Some of Florida's most treasured and impressive natural wonders are beautiful and mysterious caves. Many of the caves are breathtaking underwater caverns created by springs and underwater rivers. These underwater caves rank highly on the bucket lists of numerous SCUBA divers. The water is cool year round and is perfect for diving, snorkeling, and swimming.
While most of the caves on our list are underwater caverns, there are a couple of air-filled caves, including Florida Cavern's State Park, which is the only dry cave to offer tours, and Warren's Cave, which is a long, undeveloped cave perfect for the adventurous spelunker.
1.Blue Grotto, Williston
© Courtesy of Lawrence Cruciana - Fotolia.com
Blue Grotto is the largest of many clear water caverns in the Williston area, which is known for a having a particularly high concentration of freshwater springs. Blue Grotto, a large sinkhole filled with clear water, mainly attracts SCUBA divers. Blue Grotto has two areas, one of which is the Cavern. Here, divers can explore down to 100 feet. This is the most popular dive site. The Blue Grotto Cave is also open, but only to certified cave divers, and the site is specifically dedicated to SCUBA divers. Divers must accompany any swimmers and snorkelers who wish to enter. The site offers a unique dive site with permanent guidelines, a submerged air bell, underwater lights, and more.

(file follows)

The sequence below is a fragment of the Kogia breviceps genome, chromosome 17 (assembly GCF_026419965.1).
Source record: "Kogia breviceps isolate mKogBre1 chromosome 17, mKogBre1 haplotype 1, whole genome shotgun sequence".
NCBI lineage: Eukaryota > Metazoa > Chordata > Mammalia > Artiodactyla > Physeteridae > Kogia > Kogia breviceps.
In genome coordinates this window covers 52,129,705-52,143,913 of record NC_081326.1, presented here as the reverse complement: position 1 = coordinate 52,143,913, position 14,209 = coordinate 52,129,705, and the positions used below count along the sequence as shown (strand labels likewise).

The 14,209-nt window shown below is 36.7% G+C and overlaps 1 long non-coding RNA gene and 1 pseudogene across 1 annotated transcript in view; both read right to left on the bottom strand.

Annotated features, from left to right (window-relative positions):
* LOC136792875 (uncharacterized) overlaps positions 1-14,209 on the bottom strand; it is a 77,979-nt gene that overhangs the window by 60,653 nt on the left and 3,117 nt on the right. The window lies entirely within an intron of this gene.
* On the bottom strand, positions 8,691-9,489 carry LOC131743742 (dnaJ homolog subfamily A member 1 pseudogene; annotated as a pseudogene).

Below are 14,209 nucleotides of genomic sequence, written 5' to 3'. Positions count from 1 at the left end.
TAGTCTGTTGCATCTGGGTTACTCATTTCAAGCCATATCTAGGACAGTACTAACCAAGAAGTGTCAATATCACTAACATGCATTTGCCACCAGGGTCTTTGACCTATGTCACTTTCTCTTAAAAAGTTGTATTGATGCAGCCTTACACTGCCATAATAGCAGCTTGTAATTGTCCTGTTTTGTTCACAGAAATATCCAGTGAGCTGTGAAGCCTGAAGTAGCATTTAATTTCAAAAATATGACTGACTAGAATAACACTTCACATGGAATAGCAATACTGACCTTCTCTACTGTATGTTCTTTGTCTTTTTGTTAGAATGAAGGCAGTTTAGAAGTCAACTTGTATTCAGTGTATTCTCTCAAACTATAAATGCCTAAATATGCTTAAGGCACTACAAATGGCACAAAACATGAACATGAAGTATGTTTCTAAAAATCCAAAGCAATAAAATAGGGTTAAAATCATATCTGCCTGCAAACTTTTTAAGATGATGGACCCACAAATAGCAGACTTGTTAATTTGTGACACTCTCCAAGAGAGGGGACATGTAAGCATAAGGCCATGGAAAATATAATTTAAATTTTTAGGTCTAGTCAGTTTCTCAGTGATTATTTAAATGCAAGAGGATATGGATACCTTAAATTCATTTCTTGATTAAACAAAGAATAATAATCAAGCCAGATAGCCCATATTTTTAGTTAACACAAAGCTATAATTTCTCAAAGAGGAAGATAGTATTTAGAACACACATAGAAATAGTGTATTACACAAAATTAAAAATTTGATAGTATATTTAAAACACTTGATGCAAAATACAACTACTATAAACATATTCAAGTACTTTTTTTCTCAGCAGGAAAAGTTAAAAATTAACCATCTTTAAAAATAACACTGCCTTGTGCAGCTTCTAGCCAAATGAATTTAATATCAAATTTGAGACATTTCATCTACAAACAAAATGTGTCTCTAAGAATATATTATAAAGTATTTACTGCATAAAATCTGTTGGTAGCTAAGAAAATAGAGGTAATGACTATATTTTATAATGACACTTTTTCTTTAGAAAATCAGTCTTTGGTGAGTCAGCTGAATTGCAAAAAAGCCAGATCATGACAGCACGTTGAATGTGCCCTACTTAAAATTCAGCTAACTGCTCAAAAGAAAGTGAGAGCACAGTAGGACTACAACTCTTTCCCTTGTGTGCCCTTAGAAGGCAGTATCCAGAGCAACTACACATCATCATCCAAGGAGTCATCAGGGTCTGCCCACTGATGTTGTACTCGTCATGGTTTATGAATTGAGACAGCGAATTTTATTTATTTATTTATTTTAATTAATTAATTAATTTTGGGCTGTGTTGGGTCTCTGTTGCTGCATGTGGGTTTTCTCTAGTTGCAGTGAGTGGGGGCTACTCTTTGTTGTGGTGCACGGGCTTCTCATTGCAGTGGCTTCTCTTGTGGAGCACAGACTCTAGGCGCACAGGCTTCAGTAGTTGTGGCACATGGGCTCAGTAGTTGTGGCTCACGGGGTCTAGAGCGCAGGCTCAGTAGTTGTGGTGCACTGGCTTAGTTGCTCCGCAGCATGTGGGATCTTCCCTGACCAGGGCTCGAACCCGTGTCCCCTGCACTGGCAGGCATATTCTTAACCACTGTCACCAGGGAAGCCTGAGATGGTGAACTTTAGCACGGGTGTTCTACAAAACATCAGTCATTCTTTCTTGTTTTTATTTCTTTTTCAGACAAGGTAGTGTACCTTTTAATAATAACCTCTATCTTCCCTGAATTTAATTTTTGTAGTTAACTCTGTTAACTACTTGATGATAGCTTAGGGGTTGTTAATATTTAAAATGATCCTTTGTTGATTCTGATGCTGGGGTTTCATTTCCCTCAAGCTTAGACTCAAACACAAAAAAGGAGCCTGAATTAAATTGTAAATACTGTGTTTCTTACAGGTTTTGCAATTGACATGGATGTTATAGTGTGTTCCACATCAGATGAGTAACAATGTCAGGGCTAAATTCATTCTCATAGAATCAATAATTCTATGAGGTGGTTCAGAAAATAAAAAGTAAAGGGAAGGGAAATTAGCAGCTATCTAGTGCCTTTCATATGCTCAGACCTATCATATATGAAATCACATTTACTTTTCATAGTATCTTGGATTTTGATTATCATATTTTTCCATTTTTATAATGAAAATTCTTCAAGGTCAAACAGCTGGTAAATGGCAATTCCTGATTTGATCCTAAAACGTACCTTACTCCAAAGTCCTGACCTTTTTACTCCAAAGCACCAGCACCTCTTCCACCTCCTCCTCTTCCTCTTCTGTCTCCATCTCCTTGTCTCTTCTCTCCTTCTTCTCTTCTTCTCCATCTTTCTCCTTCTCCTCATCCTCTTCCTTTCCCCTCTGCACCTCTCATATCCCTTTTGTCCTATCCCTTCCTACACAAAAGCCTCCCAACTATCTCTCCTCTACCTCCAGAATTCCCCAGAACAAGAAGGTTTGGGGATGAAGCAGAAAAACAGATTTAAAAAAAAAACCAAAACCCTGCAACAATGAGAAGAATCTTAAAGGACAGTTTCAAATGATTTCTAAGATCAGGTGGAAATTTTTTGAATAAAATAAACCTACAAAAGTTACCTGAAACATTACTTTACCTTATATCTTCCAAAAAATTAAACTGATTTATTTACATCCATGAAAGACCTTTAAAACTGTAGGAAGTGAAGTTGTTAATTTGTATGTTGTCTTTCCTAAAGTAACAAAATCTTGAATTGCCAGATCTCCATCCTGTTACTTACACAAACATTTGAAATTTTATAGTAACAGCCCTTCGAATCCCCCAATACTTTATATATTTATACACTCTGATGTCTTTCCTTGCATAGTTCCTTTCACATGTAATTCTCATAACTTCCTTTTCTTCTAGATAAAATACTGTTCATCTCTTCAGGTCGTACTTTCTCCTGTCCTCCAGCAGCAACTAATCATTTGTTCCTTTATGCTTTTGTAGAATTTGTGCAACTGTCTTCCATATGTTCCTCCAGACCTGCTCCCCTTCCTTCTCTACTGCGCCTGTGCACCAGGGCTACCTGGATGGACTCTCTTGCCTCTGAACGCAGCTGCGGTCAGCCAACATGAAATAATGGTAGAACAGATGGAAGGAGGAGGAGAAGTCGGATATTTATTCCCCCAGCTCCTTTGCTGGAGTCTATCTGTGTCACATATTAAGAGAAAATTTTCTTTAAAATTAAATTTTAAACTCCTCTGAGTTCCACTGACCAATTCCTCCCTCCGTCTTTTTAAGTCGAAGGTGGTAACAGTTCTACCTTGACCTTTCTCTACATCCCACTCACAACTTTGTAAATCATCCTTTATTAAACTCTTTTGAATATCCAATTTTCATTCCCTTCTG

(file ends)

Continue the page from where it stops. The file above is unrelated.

3852 NE 172 Ct., Williston, FL 32696
2.Underground caves in Florida: Devil's Den, Williston
© Courtesy of InPhoGallery - Fotolia.com
Devil's Den is an underwater cavern in Williston. The roof of an underground river collapsed to form a window, exposing the river to the open air and resulting in the cave's formation. The cave is privately owned, and it is used for recreational activities, especially SCUBA diving and SCUBA training. Due to the water being underground, it remains at a constant temperature of 72 degrees. However, when the outside weather is cold, steam rises from the water's surface, causing early visitors to suggest it looked like a chimney from Hell – hence the memorable name. Only scuba divers and snorkelers are able to visit the cave on guided visits; it is not open to the public for general swimming.